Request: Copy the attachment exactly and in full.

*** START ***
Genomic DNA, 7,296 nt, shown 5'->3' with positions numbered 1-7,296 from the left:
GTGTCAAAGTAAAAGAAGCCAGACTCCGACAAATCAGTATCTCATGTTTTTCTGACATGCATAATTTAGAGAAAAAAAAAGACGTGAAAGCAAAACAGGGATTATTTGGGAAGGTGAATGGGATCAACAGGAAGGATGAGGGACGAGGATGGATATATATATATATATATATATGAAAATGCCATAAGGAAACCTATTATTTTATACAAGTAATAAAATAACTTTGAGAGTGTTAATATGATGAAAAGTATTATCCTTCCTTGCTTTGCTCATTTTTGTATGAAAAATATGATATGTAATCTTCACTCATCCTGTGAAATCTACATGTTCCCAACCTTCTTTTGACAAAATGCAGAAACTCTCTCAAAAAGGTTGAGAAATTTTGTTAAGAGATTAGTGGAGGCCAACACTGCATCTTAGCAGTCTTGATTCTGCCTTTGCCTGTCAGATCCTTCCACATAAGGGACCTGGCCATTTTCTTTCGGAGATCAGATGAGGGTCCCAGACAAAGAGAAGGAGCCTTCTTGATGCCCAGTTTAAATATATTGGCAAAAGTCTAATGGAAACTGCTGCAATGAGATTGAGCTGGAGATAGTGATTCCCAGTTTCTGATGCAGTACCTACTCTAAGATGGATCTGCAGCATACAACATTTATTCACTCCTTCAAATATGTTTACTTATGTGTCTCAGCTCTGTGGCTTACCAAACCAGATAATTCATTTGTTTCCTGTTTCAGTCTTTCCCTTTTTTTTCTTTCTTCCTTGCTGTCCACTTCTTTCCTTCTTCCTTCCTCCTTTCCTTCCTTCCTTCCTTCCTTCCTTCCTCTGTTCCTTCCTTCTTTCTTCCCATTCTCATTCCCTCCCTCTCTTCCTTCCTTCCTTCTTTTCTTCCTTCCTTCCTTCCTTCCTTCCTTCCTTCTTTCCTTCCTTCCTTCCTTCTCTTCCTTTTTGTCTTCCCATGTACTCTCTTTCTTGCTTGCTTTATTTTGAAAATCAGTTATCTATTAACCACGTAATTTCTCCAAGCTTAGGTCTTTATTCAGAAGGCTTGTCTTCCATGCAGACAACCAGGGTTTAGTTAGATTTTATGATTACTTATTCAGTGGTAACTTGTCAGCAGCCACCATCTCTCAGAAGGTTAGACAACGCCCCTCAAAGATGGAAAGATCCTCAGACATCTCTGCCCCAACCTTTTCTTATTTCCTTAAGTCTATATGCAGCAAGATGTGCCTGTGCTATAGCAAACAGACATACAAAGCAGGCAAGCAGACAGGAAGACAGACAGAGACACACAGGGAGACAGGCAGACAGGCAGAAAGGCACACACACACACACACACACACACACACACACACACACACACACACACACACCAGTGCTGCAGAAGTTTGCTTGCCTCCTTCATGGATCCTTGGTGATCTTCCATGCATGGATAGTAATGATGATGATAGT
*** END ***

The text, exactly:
Genomic DNA, 7,296 nt, shown 5'->3' with positions numbered 1-7,296 from the left:
GTGTCAAAGTAAAAGAAGCCAGACTCCGACAAATCAGTATCTCATGTTTTTCTGACATGCATAATTTAGAGAAAAAAAAAGACGTGAAAGCAAAACAGGGATTATTTGGGAAGGTGAATGGGATCAACAGGAAGGATGAGGGACGAGGATGGATATATATATATATATATATATGAAAATGCCATAAGGAAACCTATTATTTTATACAAGTAATAAAATAACTTTGAGAGTGTTAATATGATGAAAAGTATTATCCTTCCTTGCTTTGCTCATTTTTGTATGAAAAATATGATATGTAATCTTCACTCATCCTGTGAAATCTACATGTTCCCAACCTTCTTTTGACAAAATGCAGAAACTCTCTCAAAAAGGTTGAGAAATTTTGTTAAGAGATTAGTGGAGGCCAACACTGCATCTTAGCAGTCTTGATTCTGCCTTTGCCTGTCAGATCCTTCCACATAAGGGACCTGGCCATTTTCTTTCGGAGATCAGATGAGGGTCCCAGACAAAGAGAAGGAGCCTTCTTGATGCCCAGTTTAAATATATTGGCAAAAGTCTAATGGAAACTGCTGCAATGAGATTGAGCTGGAGATAGTGATTCCCAGTTTCTGATGCAGTACCTACTCTAAGATGGATCTGCAGCATACAACATTTATTCACTCCTTCAAATATGTTTACTTATGTGTCTCAGCTCTGTGGCTTACCAAACCAGATAATTCATTTGTTTCCTGTTTCAGTCTTTCCCTTTTTTTTCTTTCTTCCTTGCTGTCCACTTCTTTCCTTCTTCCTTCCTCCTTTCCTTCCTTCCTTCCTTCCTTCCTTCCTCTGTTCCTTCCTTCTTTCTTCCCATTCTCATTCCCTCCCTCTCTTCCTTCCTTCCTTCTTTTCTTCCTTCCTTCCTTCCTTCCTTCCTTCCTTCTTTCCTTCCTTCCTTCCTTCTCTTCCTTTTTGTCTTCCCATGTACTCTCTTTCTTGCTTGCTTTATTTTGAAAATCAGTTATCTATTAACCACGTAATTTCTCCAAGCTTAGGTCTTTATTCAGAAGGCTTGTCTTCCATGCAGACAACCAGGGTTTAGTTAGATTTTATGATTACTTATTCAGTGGTAACTTGTCAGCAGCCACCATCTCTCAGAAGGTTAGACAACGCCCCTCAAAGATGGAAAGATCCTCAGACATCTCTGCCCCAACCTTTTCTTATTTCCTTAAGTCTATATGCAGCAAGATGTGCCTGTGCTATAGCAAACAGACATACAAAGCAGGCAAGCAGACAGGAAGACAGACAGAGACACACAGGGAGACAGGCAGACAGGCAGAAAGGCACACACACACACACACACACACACACACACACACACACACACACACACACACCAGTGCTGCAGAAGTTTGCTTGCCTCCTTCATGGATCCTTGGTGATCTTCCATGCATGGATAGTAATGATGATGATAGT